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Candida is a fungus (a form of yeast) that is found in almost every individual. When in balance with other organisms in the microbiome, candida provides beneficial support to the gastrointestinal assimilation of nutrients, as well as aiding immune function. When the immune system is compromised, however, candida can overgrow and break down the mucosal barrier in the intestines. This then allows the candida to penetrate the bloodstream, releasing toxic by-products that can contribute to a myriad of health issues including depression, chronic fatigue, IBS, migraines and insomnia.

Signs that you may have candida overgrowth

  • Digestive issues such as bloating, diarrhoea or constipation
  • Chronic fatigue
  • Skin and nail fungal infections
  • Difficulty concentrating, ADD, ADHD
  • Eczema and psoriasis
  • Irritability, mood swings, or depression
  • Rectal or vaginal itching, recurrent UTI
  • Severe seasonal allergies
  • Craving for sugar rich foods

Testing for candida overgrowth

Testing for candida overgrowth can be incredibly tricky. Candida is a sterling example of an organism that wants to survive at all costs, and can produce biofilm structures that protect it from your immune system (and many methods of standard pathology detection). Blood testing for candida antibodies will often come back as negative despite clear clinical signs that an infection is present, as the immune surveillance cells are effectively blind to the candida when it is housed in a biofilm.

Stool testing using a CDSA can be more accurate, however there may be no candida present if the yeast is in a dormant state or again is housed in a biofilm structure.

Urine testing for the waste products of candida can be useful, and when combined with the CDSA mentioned above I have found this to be the most reliable method of testing.

Treatment for candida overgrowth

Treating candida overgrowth is probably one of the most complicated (but also the most rewarding) conditions I see in clinic. My approach is multi-faceted, and of course in addition to the protocol discussed here is the need to take into consideration the unique presentation of the individual e.g. I often find that SIBO (small intestinal bacterial overgrowth) is present along with a candida overgrowth. Treating the SIBO first is extremely important to adequately clear the way for an effective candida treatment.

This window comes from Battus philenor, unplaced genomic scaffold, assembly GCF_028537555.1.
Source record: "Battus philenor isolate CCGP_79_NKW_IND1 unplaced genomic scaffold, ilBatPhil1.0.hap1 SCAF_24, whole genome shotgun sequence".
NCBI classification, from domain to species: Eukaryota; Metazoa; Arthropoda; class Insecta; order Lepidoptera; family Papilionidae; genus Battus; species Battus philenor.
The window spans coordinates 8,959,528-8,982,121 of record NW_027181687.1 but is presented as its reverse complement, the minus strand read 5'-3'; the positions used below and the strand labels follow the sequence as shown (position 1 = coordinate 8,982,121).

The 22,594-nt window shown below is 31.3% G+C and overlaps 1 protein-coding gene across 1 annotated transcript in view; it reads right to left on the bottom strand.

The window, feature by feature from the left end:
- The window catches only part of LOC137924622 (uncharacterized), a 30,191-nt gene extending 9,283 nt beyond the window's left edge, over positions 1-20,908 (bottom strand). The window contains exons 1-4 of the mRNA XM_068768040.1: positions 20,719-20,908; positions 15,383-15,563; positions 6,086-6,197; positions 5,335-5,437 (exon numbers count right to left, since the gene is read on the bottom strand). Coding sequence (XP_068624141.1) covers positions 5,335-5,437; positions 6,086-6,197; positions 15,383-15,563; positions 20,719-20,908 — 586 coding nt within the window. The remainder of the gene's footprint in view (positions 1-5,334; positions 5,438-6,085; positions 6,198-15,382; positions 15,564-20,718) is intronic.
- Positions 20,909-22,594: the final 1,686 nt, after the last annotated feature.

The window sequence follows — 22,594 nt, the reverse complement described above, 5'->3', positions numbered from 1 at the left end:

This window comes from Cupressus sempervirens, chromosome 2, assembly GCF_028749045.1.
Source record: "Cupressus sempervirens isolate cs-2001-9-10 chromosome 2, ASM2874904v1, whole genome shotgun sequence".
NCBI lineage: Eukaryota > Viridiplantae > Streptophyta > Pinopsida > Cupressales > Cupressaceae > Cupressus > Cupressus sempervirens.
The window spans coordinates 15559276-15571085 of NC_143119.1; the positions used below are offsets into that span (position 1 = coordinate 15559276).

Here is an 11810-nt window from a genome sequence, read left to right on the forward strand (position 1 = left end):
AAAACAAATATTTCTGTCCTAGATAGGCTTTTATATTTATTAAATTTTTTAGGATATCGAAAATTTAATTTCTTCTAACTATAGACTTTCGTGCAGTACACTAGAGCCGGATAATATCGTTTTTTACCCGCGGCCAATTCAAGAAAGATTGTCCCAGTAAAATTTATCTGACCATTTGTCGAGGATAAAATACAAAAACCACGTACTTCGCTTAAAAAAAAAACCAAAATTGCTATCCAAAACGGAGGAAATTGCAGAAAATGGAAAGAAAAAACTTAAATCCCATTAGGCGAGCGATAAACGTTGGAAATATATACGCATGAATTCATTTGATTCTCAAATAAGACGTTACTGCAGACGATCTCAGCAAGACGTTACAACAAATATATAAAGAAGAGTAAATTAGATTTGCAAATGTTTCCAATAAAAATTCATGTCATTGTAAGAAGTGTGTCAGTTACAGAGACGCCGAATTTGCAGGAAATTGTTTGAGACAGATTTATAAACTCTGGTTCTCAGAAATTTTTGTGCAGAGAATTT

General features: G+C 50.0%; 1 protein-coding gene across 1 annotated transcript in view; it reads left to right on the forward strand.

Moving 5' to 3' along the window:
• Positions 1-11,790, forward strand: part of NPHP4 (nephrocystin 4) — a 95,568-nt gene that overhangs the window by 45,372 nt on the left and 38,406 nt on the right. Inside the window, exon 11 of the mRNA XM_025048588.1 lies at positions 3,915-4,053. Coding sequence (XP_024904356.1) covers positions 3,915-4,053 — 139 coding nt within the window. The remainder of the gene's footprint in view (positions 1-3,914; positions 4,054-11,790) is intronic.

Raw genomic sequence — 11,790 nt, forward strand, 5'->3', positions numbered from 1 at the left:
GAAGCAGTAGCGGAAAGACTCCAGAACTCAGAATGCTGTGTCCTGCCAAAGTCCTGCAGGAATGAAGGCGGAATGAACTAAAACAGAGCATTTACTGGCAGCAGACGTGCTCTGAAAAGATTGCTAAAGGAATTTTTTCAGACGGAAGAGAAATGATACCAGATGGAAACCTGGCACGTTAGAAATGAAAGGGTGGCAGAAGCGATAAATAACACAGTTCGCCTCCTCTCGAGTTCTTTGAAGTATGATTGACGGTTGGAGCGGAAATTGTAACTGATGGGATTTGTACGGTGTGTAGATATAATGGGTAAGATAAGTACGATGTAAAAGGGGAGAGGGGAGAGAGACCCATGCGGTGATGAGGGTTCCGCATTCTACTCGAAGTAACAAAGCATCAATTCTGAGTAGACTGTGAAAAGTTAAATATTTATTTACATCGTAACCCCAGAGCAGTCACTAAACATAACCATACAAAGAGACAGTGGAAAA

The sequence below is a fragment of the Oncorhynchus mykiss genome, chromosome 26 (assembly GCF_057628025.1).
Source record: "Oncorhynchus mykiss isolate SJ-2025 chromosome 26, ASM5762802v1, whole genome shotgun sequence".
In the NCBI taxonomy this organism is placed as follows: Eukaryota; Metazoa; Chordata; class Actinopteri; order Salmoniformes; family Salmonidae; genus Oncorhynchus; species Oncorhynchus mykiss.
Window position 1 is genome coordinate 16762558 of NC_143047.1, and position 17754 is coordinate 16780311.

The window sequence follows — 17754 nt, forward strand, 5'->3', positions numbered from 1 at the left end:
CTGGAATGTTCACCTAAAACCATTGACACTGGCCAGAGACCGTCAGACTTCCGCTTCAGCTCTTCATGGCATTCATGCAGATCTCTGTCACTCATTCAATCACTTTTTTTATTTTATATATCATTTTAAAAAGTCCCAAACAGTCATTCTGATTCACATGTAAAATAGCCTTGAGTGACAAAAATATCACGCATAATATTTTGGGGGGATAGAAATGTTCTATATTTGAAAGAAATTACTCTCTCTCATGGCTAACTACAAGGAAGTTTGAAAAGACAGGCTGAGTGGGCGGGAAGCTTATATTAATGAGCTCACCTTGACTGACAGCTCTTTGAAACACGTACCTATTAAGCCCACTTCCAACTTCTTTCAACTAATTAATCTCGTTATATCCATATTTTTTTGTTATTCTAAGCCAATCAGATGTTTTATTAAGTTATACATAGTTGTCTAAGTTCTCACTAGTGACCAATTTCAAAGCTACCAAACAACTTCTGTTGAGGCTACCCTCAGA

Below are some of the general steps I use to address candida overgrowth, however this protocol and the unique constituents used will vary with the presenting patient:

  • Implement a paleo adapted candida diet (sugar, grain & starch free diet with plenty of animal protein and fat)
  • Clean up environmental toxins
  • Individualised probiotic supplementation
  • General supplemental immune support
  • Implementation of an agent for destroying the biofilm structure
  • Implementation of an agent to break down the cell wall of the candida
  • Implementation of an agent to restrict minerals from the candida
  • General agents for killing the candida
  • Implementation of an agent to absorb toxins
  • Leaky gut healing protocol
  • Bowel transit time stimulation
  • Liver support
  • General antioxidants and antiinflammatories
  • Stress support
  • Regular gentle exercise

In addition I identify and address any other factors that accompany, contribute to, or perpetuate candida (adrenal fatigue, heavy metal toxicity, food sensitivities, hypothyroidism, hypoglycaemia etc.) Maintenance is then required to ensure the candida is not given the opportunity to overgrow again.

If you know or suspect that you or someone close to you has candida overgrowth, I strongly encourage you to see an appropriately trained naturopath or functional medicine practitioner to properly clear the infection and restore health. Be wary of simplistic ‘one stop’ formulas or ‘one size fits all’ approaches to treating this complex presentation, as it is extremely rare for these offerings to properly clear candida overgrowth.

In wellness,

James

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